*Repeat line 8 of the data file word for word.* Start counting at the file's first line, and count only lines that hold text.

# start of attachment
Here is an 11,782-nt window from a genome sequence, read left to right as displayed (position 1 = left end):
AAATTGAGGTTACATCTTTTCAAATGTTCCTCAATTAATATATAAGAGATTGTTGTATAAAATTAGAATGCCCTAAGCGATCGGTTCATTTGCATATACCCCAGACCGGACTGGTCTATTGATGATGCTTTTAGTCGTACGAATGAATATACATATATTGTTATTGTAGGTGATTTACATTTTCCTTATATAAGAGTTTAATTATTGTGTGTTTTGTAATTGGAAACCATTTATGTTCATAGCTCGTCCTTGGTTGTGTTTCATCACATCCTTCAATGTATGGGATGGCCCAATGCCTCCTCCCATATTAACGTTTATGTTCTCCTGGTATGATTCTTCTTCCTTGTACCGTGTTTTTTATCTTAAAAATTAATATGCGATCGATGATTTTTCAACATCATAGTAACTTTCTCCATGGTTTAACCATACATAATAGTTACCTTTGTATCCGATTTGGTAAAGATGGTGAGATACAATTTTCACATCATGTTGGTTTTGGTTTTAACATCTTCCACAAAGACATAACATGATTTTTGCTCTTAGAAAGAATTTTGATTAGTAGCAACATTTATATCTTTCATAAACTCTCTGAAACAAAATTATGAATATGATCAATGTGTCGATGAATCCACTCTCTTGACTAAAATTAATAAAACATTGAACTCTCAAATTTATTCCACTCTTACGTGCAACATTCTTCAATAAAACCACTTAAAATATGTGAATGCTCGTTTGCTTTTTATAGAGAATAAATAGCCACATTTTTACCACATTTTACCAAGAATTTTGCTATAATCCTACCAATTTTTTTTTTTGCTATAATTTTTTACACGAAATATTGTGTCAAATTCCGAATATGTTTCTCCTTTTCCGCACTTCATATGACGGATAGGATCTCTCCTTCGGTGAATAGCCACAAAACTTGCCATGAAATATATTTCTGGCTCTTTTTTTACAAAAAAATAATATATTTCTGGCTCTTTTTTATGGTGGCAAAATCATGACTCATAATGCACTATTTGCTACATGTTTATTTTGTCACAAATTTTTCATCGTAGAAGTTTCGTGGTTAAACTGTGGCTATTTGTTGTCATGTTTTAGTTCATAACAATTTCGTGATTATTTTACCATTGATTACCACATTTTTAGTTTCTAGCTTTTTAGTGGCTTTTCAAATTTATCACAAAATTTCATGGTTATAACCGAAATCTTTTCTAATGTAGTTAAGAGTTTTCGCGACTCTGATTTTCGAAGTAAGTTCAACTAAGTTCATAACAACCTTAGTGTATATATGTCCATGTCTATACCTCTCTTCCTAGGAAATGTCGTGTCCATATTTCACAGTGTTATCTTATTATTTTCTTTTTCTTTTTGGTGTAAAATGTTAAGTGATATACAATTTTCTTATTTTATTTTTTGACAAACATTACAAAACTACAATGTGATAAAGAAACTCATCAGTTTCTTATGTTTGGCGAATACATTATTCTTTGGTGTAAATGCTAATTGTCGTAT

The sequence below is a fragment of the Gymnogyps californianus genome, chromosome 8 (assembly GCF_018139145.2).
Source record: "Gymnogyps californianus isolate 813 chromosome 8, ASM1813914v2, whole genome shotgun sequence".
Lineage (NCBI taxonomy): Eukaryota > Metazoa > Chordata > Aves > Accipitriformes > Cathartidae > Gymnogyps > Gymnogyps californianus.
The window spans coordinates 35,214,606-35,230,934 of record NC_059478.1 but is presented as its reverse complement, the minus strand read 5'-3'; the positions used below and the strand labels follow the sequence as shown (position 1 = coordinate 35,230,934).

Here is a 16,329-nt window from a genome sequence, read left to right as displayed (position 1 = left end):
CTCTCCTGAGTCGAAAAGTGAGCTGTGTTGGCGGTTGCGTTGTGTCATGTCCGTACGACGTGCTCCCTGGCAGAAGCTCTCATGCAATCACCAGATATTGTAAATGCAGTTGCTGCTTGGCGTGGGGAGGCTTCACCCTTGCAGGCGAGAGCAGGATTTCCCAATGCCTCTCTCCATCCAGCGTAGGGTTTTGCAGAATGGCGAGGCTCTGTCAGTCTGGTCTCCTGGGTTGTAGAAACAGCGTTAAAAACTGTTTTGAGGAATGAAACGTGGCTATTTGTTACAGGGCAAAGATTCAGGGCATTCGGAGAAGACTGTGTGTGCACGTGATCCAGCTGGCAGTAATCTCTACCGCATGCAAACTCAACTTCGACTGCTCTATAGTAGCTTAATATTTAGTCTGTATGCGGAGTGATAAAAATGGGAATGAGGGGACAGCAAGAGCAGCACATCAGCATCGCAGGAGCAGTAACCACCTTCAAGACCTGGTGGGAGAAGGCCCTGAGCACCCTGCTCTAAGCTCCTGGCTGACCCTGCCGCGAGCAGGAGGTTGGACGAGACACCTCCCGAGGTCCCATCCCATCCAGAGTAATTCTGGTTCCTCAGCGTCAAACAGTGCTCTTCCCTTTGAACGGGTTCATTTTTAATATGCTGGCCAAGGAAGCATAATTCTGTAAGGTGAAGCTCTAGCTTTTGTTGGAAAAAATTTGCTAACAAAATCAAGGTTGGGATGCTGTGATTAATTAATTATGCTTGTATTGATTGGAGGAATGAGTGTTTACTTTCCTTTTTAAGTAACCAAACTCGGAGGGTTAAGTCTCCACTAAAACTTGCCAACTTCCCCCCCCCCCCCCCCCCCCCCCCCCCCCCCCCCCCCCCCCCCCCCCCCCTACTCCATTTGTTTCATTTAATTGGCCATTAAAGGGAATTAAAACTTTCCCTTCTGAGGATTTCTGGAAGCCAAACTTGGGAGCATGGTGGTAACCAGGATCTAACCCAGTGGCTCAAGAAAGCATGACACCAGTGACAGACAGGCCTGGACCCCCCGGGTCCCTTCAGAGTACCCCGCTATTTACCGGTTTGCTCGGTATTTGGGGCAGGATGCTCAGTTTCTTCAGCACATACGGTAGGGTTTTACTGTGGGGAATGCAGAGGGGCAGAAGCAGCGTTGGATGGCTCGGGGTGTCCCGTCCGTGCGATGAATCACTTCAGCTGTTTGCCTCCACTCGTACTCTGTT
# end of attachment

CTCTCCTGAGTCGAAAAGTGAGCTGTGTTGGCGGTTGCGTTGTGTCATGTCCGTACGACGTGCTCCCTGGCAGAAGCTCTCATGCAATCACCAGATATTGTAAATGCAGTTGCTGCTTGGCGTGGGGAGGCTTCACCCTTGCAGGCGAGAGCAGGATTTCCCAATGCCTCTCTCCATCCAGCGTAGGGTTTTGCAGAATGGCGAGGCTCTGTCAGTCTGGTCTCCTGGGTTGTAGAAACAGCGTTAAAAACTGTTTTGAGGAATGAAACGTGGCTATTTGTTACAGGGCAAAGATTCAGGGCATTCGGAGAAGACTGTGTGTGCACGTGATCCAGCTGGCAGTAATCTCTACCGCATGCAAACTCAACTTCGACTGCTCTATAGTAGCTTAATATTTAGTCTGTATGCGGAGTGATAAAAATGGGAATGAGGGGACAGCAAGAGCAGCACATCAGCATCGCAGGAGCAGTAACCACCTTCAAGACCTGGTGGGAGAAGGCCCTGAGCACCCTGCTCTAAGCTCCTGGCTGACCCTGCCGCGAGCAGGAGGTTGGACGAGACACCTCCCGAGGTCCCATCCCATCCAGAGTAATTCTGGTTCCTCAGCGTCAAACAGTGCTCTTCCCTTTGAACGGGTTCATTTTTAATATGCTGGCCAAGGAAGCATAATTCTGTAAGGTGAAGCTCTAGCTTTTGTTGGAAAAAATTTGCTAACAAAATCAAGGTTGGGATGCTGTGATTAATTAATTATGCTTGTATTGATTGGAGGAATGAGTGTTTACTTTCCTTTTTAAGTAACCAAACTCGGAGGGTTAAGTCTCCACTAAAACTTGCCAACTTCCCCCCCCCCCCCCCCCCCCCCCCCCCCCCCCCCCCCCCCCCCCCCCCCCTACTCCATTTGTTTCATTTAATTGGCCATTAAAGGGAATTAAAACTTTCCCTTCTGAGGATTTCTGGAAGCCAAACTTGGGAGCATGGTGGTAACCAGGATCTAACCCAGTGGCTCAAGAAAGCATGACACCAGTGACAGACAGGCCTGGACCCCCCGGGTCCCTTCAGAGTACCCCGCTATTTACCGGTTTGCTCGGTATTTGGGGCAGGATGCTCAGTTTCTTCAGCACATACGGTAGGGTTTTACTGTGGGGAATGCAGAGGGGCAGAAGCAGCGTTGGATGGCTCGGGGTGTCCCGTCCGTGCGATGAATCACTTCAGCTGTTTGCCTCCACTCGTACTCTGTT